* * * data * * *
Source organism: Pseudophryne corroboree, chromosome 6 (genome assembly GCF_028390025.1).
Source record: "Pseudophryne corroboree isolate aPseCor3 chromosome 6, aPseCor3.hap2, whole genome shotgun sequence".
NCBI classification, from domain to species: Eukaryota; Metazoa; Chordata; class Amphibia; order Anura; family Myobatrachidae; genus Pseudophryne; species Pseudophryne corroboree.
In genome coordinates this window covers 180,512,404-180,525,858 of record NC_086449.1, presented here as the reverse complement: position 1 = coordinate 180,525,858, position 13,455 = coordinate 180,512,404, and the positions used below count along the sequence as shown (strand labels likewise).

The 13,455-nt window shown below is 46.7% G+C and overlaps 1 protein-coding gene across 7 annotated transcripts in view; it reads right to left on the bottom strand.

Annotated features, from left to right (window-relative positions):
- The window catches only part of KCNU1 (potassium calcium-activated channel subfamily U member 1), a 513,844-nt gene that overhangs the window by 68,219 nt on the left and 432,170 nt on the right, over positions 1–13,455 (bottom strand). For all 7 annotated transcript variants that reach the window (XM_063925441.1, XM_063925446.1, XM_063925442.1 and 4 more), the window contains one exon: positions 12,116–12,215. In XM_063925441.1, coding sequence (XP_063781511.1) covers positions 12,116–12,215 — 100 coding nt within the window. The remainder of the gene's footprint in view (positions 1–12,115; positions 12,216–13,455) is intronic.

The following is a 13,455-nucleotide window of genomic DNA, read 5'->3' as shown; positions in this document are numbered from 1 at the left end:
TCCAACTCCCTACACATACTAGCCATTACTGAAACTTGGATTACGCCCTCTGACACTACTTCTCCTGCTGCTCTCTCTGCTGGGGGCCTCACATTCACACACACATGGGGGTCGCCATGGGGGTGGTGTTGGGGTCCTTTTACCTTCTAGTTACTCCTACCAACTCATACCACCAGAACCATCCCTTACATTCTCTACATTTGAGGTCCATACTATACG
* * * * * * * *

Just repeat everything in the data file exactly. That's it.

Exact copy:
Source organism: Pseudophryne corroboree, chromosome 6 (genome assembly GCF_028390025.1).
Source record: "Pseudophryne corroboree isolate aPseCor3 chromosome 6, aPseCor3.hap2, whole genome shotgun sequence".
NCBI classification, from domain to species: Eukaryota; Metazoa; Chordata; class Amphibia; order Anura; family Myobatrachidae; genus Pseudophryne; species Pseudophryne corroboree.
In genome coordinates this window covers 180,512,404-180,525,858 of record NC_086449.1, presented here as the reverse complement: position 1 = coordinate 180,525,858, position 13,455 = coordinate 180,512,404, and the positions used below count along the sequence as shown (strand labels likewise).

The 13,455-nt window shown below is 46.7% G+C and overlaps 1 protein-coding gene across 7 annotated transcripts in view; it reads right to left on the bottom strand.

Annotated features, from left to right (window-relative positions):
- The window catches only part of KCNU1 (potassium calcium-activated channel subfamily U member 1), a 513,844-nt gene that overhangs the window by 68,219 nt on the left and 432,170 nt on the right, over positions 1–13,455 (bottom strand). For all 7 annotated transcript variants that reach the window (XM_063925441.1, XM_063925446.1, XM_063925442.1 and 4 more), the window contains one exon: positions 12,116–12,215. In XM_063925441.1, coding sequence (XP_063781511.1) covers positions 12,116–12,215 — 100 coding nt within the window. The remainder of the gene's footprint in view (positions 1–12,115; positions 12,216–13,455) is intronic.

The following is a 13,455-nucleotide window of genomic DNA, read 5'->3' as shown; positions in this document are numbered from 1 at the left end:
TCCAACTCCCTACACATACTAGCCATTACTGAAACTTGGATTACGCCCTCTGACACTACTTCTCCTGCTGCTCTCTCTGCTGGGGGCCTCACATTCACACACACATGGGGGTCGCCATGGGGGTGGTGTTGGGGTCCTTTTACCTTCTAGTTACTCCTACCAACTCATACCACCAGAACCATCCCTTACATTCTCTACATTTGAGGTCCATACTATACG